How to Help Children Concentrate

Cognitive Development

How to Help Children Concentrate

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Concentration is a voluntary act which takes effort on the part of the child. Many children get distracted easily, finding it difficult to channel their energy, which can hinder their academic success. Cerebral imaging shows that important structural changes takes place in children well into the age of puberty.

The brain of a child has strong cognitive potential but is far from reaching its emotional maturity. Therefore, carers must know how to manage children’s emotions in order for them to learn effectively. Emotions can disrupt both intellectual and social skills of children. This includes negative and positive emotions such as fear, joy, sadness, disgust and surprise.

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Helping Children Concentrate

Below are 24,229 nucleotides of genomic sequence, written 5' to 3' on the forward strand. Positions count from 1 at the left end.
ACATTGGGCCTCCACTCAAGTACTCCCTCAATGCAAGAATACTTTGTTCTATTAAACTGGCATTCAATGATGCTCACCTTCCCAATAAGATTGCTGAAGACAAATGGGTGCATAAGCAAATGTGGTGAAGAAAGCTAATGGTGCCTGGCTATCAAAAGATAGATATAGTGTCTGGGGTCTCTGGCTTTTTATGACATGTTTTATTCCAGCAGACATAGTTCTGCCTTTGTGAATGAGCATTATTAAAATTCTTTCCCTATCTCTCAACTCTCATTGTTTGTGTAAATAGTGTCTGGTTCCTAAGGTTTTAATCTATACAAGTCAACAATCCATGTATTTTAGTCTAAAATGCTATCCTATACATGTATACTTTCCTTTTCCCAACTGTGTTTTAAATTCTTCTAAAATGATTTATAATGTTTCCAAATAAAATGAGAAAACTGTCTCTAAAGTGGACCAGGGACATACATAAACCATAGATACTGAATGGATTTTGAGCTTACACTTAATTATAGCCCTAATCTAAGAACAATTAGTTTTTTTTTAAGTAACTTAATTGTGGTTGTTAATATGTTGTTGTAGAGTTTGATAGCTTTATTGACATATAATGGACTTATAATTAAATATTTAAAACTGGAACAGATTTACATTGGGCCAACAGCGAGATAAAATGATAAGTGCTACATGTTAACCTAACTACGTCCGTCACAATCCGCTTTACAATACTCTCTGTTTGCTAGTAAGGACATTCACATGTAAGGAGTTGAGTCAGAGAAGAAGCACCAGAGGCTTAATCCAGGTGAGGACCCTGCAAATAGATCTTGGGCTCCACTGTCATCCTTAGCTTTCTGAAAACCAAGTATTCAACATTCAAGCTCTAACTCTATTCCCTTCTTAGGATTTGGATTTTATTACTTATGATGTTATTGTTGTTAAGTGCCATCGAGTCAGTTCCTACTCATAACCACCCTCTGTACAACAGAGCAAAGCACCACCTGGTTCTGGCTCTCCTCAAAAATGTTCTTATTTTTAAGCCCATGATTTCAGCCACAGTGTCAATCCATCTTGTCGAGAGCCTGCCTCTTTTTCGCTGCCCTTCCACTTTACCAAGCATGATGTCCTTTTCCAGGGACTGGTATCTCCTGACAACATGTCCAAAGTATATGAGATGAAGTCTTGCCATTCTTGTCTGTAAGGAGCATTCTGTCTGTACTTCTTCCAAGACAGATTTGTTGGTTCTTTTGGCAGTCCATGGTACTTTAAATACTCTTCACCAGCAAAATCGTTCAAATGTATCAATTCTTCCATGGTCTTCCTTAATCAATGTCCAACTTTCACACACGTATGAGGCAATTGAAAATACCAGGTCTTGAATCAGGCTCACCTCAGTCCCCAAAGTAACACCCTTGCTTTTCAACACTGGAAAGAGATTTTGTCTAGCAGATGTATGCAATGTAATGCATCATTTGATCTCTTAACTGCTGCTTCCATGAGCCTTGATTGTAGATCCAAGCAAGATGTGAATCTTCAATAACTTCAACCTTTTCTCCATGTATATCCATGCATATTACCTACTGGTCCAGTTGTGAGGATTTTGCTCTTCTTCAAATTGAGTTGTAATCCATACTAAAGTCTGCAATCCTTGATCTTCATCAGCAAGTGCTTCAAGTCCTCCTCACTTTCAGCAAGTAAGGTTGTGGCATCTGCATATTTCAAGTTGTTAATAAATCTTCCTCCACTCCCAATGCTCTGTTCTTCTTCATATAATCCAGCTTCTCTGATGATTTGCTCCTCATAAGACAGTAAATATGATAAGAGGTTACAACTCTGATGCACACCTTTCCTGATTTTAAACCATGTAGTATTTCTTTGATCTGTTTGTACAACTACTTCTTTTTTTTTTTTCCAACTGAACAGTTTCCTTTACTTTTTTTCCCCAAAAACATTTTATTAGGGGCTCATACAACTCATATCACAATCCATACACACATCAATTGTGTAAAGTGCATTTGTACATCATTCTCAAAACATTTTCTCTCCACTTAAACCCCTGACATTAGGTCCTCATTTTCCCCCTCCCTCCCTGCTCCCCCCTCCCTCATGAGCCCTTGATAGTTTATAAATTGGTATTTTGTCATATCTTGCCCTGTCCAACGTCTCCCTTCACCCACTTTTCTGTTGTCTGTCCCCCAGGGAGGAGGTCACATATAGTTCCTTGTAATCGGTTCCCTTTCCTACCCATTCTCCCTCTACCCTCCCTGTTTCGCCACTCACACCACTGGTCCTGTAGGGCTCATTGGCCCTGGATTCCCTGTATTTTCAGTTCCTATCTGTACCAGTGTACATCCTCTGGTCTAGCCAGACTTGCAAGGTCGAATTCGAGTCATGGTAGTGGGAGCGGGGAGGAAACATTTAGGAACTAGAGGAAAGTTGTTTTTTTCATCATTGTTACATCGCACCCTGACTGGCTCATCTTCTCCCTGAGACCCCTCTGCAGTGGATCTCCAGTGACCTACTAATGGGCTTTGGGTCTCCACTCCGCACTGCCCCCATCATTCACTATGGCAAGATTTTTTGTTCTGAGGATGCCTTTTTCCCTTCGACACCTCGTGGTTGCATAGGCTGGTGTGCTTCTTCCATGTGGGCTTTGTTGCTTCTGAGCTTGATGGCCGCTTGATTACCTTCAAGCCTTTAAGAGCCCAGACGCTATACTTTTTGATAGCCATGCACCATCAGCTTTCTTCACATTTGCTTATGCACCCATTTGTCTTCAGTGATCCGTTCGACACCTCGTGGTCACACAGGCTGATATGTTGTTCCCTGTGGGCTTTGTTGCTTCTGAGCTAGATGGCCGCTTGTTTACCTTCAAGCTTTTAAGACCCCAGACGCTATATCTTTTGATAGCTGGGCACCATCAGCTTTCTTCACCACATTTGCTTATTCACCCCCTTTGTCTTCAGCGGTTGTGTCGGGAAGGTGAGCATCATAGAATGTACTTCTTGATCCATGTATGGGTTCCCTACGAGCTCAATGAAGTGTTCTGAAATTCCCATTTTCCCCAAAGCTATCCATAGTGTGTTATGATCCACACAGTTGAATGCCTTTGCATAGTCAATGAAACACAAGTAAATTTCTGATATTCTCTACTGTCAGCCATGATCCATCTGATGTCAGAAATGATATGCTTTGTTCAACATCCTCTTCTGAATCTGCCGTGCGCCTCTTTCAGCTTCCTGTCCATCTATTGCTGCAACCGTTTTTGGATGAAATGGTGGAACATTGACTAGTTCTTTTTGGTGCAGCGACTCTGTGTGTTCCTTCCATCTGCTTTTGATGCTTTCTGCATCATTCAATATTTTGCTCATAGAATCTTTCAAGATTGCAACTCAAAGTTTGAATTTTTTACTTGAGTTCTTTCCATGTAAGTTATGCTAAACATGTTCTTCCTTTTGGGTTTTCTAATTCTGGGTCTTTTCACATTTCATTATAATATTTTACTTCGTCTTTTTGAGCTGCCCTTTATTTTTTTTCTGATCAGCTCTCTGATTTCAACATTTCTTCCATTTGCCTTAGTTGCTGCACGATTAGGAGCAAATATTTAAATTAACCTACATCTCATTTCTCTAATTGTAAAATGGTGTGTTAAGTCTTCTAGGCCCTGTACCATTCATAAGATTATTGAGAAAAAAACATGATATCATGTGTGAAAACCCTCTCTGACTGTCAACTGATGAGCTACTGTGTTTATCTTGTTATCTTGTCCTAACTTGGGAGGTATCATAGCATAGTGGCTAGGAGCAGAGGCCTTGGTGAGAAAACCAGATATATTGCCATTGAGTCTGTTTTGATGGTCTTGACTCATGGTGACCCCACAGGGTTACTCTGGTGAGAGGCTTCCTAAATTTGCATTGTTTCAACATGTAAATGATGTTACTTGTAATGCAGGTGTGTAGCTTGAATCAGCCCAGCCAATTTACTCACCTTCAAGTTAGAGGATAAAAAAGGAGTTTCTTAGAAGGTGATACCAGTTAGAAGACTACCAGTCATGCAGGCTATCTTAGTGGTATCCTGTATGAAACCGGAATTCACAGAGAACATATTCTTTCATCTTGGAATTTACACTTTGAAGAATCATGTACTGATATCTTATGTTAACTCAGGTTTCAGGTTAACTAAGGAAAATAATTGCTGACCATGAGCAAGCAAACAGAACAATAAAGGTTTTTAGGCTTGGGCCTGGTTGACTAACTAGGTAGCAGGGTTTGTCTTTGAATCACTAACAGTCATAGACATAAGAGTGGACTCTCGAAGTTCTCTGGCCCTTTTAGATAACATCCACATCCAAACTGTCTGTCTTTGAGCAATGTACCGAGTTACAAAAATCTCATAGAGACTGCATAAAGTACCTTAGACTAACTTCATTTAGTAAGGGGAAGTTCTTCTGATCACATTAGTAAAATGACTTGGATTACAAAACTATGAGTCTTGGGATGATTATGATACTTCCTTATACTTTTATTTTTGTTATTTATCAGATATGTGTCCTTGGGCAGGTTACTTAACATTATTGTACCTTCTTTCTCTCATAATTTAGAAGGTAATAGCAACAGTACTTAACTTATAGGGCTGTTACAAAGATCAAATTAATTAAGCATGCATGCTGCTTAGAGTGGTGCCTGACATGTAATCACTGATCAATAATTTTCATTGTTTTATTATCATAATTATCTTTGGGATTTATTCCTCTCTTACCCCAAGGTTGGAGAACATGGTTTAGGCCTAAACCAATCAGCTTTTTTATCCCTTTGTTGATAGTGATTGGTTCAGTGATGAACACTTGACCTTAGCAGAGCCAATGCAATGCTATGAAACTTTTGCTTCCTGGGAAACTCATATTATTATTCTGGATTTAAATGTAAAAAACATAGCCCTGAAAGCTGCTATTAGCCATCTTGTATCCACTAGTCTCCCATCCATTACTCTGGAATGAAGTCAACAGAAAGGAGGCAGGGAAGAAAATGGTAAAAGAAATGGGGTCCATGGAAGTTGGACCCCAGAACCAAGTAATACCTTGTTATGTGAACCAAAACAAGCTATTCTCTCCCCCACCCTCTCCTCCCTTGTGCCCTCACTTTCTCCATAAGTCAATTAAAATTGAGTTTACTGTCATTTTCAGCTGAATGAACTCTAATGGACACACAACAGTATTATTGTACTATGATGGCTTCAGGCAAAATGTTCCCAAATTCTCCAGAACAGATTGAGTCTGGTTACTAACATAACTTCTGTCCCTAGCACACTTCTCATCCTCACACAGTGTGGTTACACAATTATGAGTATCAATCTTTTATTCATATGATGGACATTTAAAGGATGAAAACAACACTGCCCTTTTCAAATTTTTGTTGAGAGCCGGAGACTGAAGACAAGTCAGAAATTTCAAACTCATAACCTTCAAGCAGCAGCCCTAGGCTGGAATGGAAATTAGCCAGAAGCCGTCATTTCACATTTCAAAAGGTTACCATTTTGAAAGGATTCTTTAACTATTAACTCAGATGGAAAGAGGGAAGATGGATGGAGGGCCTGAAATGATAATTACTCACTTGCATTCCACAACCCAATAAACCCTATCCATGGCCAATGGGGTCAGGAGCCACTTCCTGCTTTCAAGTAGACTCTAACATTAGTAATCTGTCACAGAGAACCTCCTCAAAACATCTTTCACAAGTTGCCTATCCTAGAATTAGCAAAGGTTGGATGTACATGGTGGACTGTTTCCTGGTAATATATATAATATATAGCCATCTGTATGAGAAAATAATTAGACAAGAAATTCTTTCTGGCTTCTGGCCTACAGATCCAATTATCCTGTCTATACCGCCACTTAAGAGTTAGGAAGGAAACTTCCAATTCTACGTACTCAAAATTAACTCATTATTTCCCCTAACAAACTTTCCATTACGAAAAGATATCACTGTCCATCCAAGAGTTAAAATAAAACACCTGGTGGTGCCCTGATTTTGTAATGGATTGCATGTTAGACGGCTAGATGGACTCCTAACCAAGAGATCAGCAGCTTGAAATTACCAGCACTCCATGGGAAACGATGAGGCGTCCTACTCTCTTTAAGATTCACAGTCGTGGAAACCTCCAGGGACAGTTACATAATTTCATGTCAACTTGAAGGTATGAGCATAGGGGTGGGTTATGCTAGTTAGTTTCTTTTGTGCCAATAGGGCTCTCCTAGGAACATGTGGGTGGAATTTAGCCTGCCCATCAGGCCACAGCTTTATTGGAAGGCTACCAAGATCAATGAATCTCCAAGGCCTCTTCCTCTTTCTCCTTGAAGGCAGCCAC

Items like these Smiley Grading Stickers are useful for encouraging initiative and rewarding child concentration.

Blogger and special assistant teacher, Leni Cassagnettes, suggests that seating aids are the key to helping some children concentrate, saying, “For very active children, who have trouble remaining seated, and children with ADHD, I often offer them a seat cushion.” But, as opposed to acting just as a comfort aid, she suggests by actively allowing for movement, options like this encourage concentration. “These allow them to move around slightly while staying on the chair, facilitating concentration.”

Here are our top six tips for aiding child concentration:

– Respect the appropriate sleeping times of children, corresponding to their age.
– Suggest study breaks, which should be calm and include relaxation exercises or calming music.
– For active children, provide regular individual sessions and let them lead games.
– Offer daily physical activity
– Provide the child with daily routines and a coherent structure
– Monitor sources of stress.

Children concentrate - Concentration aids

Squeezy Ball [1], Pivoting Cushion [2], and Cushion Pads [3]

Special Educational Needs in the Early Years – Download Free eBook

Special Educational Needs in the Early Years


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